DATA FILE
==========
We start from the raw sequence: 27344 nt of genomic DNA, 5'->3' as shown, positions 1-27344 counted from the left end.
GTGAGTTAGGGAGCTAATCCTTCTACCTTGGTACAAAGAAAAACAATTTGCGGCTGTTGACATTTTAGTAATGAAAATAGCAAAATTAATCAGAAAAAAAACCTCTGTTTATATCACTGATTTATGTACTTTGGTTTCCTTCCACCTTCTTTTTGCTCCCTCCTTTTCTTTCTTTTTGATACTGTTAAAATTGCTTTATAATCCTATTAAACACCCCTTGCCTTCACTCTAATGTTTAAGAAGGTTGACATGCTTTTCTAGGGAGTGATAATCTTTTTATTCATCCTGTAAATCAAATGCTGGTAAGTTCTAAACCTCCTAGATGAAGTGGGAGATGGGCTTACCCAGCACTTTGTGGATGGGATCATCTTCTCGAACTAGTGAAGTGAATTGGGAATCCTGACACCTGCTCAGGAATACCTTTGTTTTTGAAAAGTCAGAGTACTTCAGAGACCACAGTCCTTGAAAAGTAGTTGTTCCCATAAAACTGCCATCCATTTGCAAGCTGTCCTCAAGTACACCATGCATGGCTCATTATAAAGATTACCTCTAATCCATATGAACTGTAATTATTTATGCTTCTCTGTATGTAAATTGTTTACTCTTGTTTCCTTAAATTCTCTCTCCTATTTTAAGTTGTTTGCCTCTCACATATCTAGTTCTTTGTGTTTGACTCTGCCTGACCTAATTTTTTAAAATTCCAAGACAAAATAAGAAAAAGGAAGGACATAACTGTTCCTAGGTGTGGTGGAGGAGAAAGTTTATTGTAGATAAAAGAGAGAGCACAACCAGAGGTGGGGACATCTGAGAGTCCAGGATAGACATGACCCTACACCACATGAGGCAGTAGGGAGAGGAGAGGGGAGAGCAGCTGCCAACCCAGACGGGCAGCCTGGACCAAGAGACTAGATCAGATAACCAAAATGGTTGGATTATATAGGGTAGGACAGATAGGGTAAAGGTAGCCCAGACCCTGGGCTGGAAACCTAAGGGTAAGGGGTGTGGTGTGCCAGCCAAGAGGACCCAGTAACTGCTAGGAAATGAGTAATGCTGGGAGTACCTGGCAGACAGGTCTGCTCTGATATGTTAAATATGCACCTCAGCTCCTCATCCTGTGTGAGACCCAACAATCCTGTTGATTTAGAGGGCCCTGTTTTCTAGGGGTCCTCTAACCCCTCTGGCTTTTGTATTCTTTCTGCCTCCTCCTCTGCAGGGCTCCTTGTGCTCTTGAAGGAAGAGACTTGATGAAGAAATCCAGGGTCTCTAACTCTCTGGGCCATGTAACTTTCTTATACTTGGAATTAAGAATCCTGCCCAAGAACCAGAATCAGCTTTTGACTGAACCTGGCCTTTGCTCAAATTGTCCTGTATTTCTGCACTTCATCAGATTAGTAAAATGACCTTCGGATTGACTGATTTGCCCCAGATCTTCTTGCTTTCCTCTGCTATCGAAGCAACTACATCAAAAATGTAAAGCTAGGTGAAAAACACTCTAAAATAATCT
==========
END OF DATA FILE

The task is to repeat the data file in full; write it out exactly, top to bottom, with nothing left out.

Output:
We start from the raw sequence: 27344 nt of genomic DNA, 5'->3' as shown, positions 1-27344 counted from the left end.
GTGAGTTAGGGAGCTAATCCTTCTACCTTGGTACAAAGAAAAACAATTTGCGGCTGTTGACATTTTAGTAATGAAAATAGCAAAATTAATCAGAAAAAAAACCTCTGTTTATATCACTGATTTATGTACTTTGGTTTCCTTCCACCTTCTTTTTGCTCCCTCCTTTTCTTTCTTTTTGATACTGTTAAAATTGCTTTATAATCCTATTAAACACCCCTTGCCTTCACTCTAATGTTTAAGAAGGTTGACATGCTTTTCTAGGGAGTGATAATCTTTTTATTCATCCTGTAAATCAAATGCTGGTAAGTTCTAAACCTCCTAGATGAAGTGGGAGATGGGCTTACCCAGCACTTTGTGGATGGGATCATCTTCTCGAACTAGTGAAGTGAATTGGGAATCCTGACACCTGCTCAGGAATACCTTTGTTTTTGAAAAGTCAGAGTACTTCAGAGACCACAGTCCTTGAAAAGTAGTTGTTCCCATAAAACTGCCATCCATTTGCAAGCTGTCCTCAAGTACACCATGCATGGCTCATTATAAAGATTACCTCTAATCCATATGAACTGTAATTATTTATGCTTCTCTGTATGTAAATTGTTTACTCTTGTTTCCTTAAATTCTCTCTCCTATTTTAAGTTGTTTGCCTCTCACATATCTAGTTCTTTGTGTTTGACTCTGCCTGACCTAATTTTTTAAAATTCCAAGACAAAATAAGAAAAAGGAAGGACATAACTGTTCCTAGGTGTGGTGGAGGAGAAAGTTTATTGTAGATAAAAGAGAGAGCACAACCAGAGGTGGGGACATCTGAGAGTCCAGGATAGACATGACCCTACACCACATGAGGCAGTAGGGAGAGGAGAGGGGAGAGCAGCTGCCAACCCAGACGGGCAGCCTGGACCAAGAGACTAGATCAGATAACCAAAATGGTTGGATTATATAGGGTAGGACAGATAGGGTAAAGGTAGCCCAGACCCTGGGCTGGAAACCTAAGGGTAAGGGGTGTGGTGTGCCAGCCAAGAGGACCCAGTAACTGCTAGGAAATGAGTAATGCTGGGAGTACCTGGCAGACAGGTCTGCTCTGATATGTTAAATATGCACCTCAGCTCCTCATCCTGTGTGAGACCCAACAATCCTGTTGATTTAGAGGGCCCTGTTTTCTAGGGGTCCTCTAACCCCTCTGGCTTTTGTATTCTTTCTGCCTCCTCCTCTGCAGGGCTCCTTGTGCTCTTGAAGGAAGAGACTTGATGAAGAAATCCAGGGTCTCTAACTCTCTGGGCCATGTAACTTTCTTATACTTGGAATTAAGAATCCTGCCCAAGAACCAGAATCAGCTTTTGACTGAACCTGGCCTTTGCTCAAATTGTCCTGTATTTCTGCACTTCATCAGATTAGTAAAATGACCTTCGGATTGACTGATTTGCCCCAGATCTTCTTGCTTTCCTCTGCTATCGAAGCAACTACATCAAAAATGTAAAGCTAGGTGAAAAACACTCTAAAATAATCT